Maps - a microcosm of UX issues
June 2, 2001
Had brunch with Peter Merholz, who's recently gotten intrigued by the usability issues of maps. Apparently there's little research on how effective they are—and Peter suspects that they aren't nearly as useful as they could be. Regardless, maps are an interesting microcosm of UX issues.

Aside from the obvious issues of visual information design, maps pose similar issues to the ones UXs face. There's issues of the proper scale and detail—which can be driven by personal preferences as much as the information contained in the map. Both Peter and a friend of his who joined for brunch love maps and love to use detailed maps as possible when they're travelling.

In contrast, a friend of mine who recently moved to LA loves the simple tourist map that lists only major streets and landmarks over the hefty Thomas Guide found in most Angelos' cars. And a friend of mine who moved to Boston laments the area doesn't have any maps as well organized as our beloved "Tommy Guides." Apparently, the Boston mapmakers prefer to organize their maps alphabetically rather than geographically so that Medford is listed next to Marblehead even though they're miles apart…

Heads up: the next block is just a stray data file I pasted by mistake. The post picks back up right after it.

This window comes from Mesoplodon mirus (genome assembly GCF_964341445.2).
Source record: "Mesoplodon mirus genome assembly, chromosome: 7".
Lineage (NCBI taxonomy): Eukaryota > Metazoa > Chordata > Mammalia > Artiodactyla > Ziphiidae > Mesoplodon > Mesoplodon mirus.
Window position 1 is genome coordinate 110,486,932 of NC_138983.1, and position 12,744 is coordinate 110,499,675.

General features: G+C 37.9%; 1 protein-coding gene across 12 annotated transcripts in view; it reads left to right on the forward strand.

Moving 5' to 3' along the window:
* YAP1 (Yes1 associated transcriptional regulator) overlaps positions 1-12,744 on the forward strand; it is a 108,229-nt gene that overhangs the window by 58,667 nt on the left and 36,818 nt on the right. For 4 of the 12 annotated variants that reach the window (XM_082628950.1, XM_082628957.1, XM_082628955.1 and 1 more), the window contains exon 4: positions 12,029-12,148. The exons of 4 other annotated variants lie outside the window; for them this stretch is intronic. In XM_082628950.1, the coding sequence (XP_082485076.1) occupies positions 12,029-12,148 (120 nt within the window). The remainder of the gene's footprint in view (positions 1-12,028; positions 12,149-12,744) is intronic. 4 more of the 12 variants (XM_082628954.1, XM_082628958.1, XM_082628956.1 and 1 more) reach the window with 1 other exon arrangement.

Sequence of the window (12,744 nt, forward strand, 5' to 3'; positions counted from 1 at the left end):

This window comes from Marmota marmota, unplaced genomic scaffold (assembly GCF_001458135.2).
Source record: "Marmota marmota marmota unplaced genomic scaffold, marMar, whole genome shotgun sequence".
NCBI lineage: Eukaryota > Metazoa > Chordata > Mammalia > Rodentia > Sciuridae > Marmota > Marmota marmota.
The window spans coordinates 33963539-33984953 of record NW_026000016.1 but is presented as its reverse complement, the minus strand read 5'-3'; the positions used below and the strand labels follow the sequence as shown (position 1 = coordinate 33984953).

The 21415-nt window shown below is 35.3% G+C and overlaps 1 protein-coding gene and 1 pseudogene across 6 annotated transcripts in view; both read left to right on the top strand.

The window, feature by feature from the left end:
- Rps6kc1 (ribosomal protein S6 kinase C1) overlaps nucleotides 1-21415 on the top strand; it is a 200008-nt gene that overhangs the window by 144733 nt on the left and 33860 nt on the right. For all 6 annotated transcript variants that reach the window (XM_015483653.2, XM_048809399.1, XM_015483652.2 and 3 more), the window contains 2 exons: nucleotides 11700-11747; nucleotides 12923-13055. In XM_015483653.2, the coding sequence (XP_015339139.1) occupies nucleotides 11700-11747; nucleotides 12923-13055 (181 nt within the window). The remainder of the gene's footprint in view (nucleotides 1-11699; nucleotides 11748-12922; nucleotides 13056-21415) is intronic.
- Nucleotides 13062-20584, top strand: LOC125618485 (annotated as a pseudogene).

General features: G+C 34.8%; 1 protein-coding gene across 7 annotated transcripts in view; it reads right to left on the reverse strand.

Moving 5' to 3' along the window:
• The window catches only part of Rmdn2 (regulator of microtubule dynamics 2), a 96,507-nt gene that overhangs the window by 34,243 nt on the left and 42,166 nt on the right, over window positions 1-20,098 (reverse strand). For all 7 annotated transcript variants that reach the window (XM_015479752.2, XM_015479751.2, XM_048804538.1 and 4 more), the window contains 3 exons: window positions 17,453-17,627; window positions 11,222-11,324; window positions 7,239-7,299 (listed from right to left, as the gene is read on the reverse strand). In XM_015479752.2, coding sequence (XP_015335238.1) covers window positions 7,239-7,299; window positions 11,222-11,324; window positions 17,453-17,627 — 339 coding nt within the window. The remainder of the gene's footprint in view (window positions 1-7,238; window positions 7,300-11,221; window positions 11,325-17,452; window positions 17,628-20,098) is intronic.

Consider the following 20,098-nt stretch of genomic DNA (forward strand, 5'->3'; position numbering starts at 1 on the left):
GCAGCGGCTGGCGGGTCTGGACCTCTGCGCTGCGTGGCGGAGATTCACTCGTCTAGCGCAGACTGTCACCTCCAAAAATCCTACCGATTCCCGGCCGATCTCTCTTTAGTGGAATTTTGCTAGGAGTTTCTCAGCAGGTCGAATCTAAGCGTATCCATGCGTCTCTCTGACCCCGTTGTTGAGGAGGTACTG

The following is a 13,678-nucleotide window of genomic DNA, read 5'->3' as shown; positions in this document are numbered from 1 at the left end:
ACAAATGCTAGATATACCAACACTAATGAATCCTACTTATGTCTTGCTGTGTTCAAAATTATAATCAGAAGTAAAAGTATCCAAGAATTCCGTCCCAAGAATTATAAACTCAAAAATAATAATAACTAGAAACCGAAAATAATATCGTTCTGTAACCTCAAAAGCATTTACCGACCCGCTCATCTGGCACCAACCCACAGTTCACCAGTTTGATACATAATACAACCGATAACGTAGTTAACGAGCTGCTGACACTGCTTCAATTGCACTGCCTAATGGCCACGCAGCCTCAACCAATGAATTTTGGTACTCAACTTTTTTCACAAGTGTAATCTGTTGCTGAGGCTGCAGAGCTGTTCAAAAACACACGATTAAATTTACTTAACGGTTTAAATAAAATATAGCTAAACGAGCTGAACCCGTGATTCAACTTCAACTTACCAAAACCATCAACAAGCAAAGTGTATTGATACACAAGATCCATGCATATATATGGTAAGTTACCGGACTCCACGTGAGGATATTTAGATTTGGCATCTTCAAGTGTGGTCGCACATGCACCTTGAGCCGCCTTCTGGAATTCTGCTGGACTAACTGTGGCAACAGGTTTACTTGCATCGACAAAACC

And then there's issues of how and where maps get used. My sailing charts are nicely color-coded to highlight certain features, but since there expensive I don't take them on the boat, I take black-and-white copies that I can draw courses over and throw away when done. On the other hand, many sailors will annotate their charts with notes, use markers to highlight navigation hazards such as reefs, and draw sketches of landmarks in the margins.

But probably the maps with the most information density are aeronautical charts and needless to say pilots can't pull over to the side of the road…especially when charts are most needed: at night and during bad weather. It would be interesting to find out whether the makers of aeronautical charts have consciously addressed these issues. ::

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